Jennifer Dewey is excited to be the new executive director of the St. Tammany Art Association.
Although, as she put it, “It's like jumping from one speeding train to another.”
Dewey, who served as development director for the Baton Rouge Art Gallery, said fall is the busiest time of year in the art world, and she is starting her new job right in the midst of the action.
At the same time, she said, the timing was fortuitous.
“I moved to Mandeville this summer, but I didn’t expect a job here,” she said, explaining that she had been commuting from Mandeville to Baton Rouge for work, which was easier than her previous commute from Lafayette.
“Getting a job in the art world is a challenge,” especially in a small art community like Louisiana, she said.
But then fate, and artist friends, intervened.
Glass artist Paolo Dufour first mentioned the opening at the St. Tammany Art Association to Dewey.
“And then Scott Finch, a week later told me, ‘You have to apply,” Dewey said.
She did, and got the job replacing Kim Bergeron, who left the STAA to become outreach director at the Youth Service Bureau.
Dewey said she is looking forward to the shorter commute, the vibrant art community and much more about this new "speeding train."
Although her position in Baton Rouge kept her very busy (she oversaw the gallery’s membership program, major gifts grants, annual giving and more,) she doesn’t expect a great change of pace moving to a smaller town.
In fact, she said, the art scene in Covington is in some ways more dynamic than in Baton Rouge.
“Downtown Covington is very charming; artists seem drawn to the area,” she said. “In Baton Rouge it’s not like that, though downtown Baton Rouge is coming back. Covington has a cool, charming, artistic vibe.”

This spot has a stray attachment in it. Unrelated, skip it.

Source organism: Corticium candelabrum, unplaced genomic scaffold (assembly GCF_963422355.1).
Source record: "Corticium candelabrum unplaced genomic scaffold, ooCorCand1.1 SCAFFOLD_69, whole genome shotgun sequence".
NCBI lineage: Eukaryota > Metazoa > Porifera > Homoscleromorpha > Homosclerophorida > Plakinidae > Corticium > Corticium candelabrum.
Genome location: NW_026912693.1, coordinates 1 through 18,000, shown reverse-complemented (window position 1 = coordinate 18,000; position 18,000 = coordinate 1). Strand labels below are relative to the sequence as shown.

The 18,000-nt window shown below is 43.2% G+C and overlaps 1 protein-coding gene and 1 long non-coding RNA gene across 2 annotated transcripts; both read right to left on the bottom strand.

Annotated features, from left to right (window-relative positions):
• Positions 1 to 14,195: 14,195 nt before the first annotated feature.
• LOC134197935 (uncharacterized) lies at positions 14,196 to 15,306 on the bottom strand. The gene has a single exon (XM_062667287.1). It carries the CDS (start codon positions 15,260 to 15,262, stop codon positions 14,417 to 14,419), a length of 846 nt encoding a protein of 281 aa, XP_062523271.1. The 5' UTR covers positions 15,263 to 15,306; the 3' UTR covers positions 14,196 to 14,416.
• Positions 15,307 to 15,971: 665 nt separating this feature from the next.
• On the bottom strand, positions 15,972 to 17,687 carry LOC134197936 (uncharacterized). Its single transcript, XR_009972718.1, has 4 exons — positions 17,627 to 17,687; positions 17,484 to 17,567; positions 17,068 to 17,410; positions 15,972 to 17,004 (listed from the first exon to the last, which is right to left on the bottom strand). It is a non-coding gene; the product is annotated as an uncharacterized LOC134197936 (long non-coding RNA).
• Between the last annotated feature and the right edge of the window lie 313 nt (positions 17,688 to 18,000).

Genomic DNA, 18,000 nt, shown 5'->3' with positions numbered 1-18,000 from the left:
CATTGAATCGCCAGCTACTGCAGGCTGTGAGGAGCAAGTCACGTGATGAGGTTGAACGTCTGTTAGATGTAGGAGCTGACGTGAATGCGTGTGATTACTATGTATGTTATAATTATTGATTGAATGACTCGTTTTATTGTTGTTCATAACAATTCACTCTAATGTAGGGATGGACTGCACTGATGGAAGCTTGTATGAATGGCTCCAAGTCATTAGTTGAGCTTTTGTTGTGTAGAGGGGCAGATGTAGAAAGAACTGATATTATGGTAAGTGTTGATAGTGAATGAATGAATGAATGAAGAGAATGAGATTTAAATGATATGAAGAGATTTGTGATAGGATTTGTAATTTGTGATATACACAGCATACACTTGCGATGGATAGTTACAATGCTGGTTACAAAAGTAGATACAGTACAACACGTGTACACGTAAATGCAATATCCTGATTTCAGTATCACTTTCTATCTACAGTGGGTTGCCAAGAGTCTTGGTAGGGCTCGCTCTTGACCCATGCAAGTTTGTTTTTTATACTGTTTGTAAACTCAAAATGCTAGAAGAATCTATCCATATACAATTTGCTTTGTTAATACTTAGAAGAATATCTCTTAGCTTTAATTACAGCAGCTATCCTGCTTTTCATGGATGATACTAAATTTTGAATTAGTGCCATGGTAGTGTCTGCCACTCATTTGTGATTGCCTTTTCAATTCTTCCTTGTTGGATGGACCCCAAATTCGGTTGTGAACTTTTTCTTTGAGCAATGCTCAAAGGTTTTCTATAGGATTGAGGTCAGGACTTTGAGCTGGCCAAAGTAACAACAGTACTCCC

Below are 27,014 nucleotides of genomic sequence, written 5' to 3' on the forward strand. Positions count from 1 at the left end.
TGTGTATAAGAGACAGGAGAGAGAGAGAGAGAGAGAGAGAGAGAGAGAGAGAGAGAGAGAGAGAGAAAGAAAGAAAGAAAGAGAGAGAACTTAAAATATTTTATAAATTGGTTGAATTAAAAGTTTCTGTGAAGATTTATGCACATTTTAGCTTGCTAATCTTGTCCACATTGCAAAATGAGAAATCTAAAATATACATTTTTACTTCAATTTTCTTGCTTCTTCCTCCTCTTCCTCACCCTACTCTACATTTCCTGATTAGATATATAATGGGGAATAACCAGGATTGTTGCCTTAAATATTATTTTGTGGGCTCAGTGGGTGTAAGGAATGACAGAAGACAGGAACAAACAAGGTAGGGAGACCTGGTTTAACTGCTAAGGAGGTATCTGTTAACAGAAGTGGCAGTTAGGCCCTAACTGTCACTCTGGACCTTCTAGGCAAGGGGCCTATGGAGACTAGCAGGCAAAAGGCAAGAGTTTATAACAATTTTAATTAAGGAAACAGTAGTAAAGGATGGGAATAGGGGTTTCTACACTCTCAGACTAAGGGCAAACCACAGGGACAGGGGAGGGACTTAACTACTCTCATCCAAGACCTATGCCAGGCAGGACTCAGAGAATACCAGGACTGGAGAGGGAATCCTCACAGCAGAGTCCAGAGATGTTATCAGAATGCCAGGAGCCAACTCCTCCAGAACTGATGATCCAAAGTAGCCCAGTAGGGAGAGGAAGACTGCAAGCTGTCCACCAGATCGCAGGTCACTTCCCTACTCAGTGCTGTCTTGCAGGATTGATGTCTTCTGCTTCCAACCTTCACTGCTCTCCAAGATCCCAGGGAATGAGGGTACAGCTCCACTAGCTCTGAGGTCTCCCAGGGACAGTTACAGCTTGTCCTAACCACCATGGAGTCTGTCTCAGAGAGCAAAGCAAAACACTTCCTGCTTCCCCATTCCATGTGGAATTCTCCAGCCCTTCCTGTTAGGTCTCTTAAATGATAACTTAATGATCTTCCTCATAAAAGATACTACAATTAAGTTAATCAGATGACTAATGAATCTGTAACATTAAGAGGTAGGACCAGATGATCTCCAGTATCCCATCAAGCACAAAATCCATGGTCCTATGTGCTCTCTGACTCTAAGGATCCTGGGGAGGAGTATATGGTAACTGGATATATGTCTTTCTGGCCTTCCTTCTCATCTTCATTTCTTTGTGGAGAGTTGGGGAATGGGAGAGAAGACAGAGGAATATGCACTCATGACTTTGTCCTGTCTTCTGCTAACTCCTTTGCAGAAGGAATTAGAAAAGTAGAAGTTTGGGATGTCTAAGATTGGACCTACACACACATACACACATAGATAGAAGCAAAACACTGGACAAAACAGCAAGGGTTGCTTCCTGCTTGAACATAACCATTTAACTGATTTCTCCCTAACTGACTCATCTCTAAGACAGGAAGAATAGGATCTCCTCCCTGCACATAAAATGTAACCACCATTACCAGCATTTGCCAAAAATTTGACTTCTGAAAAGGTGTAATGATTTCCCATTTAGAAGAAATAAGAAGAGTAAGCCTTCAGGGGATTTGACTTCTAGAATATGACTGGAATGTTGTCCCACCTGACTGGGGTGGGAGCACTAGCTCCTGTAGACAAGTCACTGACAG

Dewey got a good taste of that vibe during Fall for Art in downtown Covington on Oct. 13.
“It was ginormous,” she said of the crowd. “It made me really happy to see all of these people in the community come out for the arts.”
Dewey said she did some “undercover work” before her interview with the STAA board of directors in September, visiting the Art House on Columbia Street.
“It’s a very welcoming space,” she said, noting how much goes on within that building alone, including classes and parties, not to mention exhibits. The Art Association is hosting a New Orleans Museum of Art exhibit that features Louisiana artists.
Dewey pointed to a work by Clementine Hunter hanging on the Art House wall.
“To think that she stood and looked at the same painting. Right there. That’s what I love about art,” Dewey said.
Dewey, a graduate of University of Louisiana at Lafayette, said her love for art didn’t blossom until she was in her 20s, but now she knows where she is meant to be.
“These are my peeps," and they've been great to work with, she said.
“(The STAA has) a hardworking board of directors,” she said. “They’ve been at this for 60 years — no small feat.”
STAA Board President Roswell Pogue has been especially supportive, she said.
Changing jobs in the midst of a very busy season can be hectic, Dewey said, noting that she is still finishing up with her former gig in Baton Rouge, where there is a major gallery fundraiser at the beginning of November.
But she’s comfortable with the challenge.
“To work at a nonprofit is to accept the chaos, and to be comfortable with the busy," Dewey said.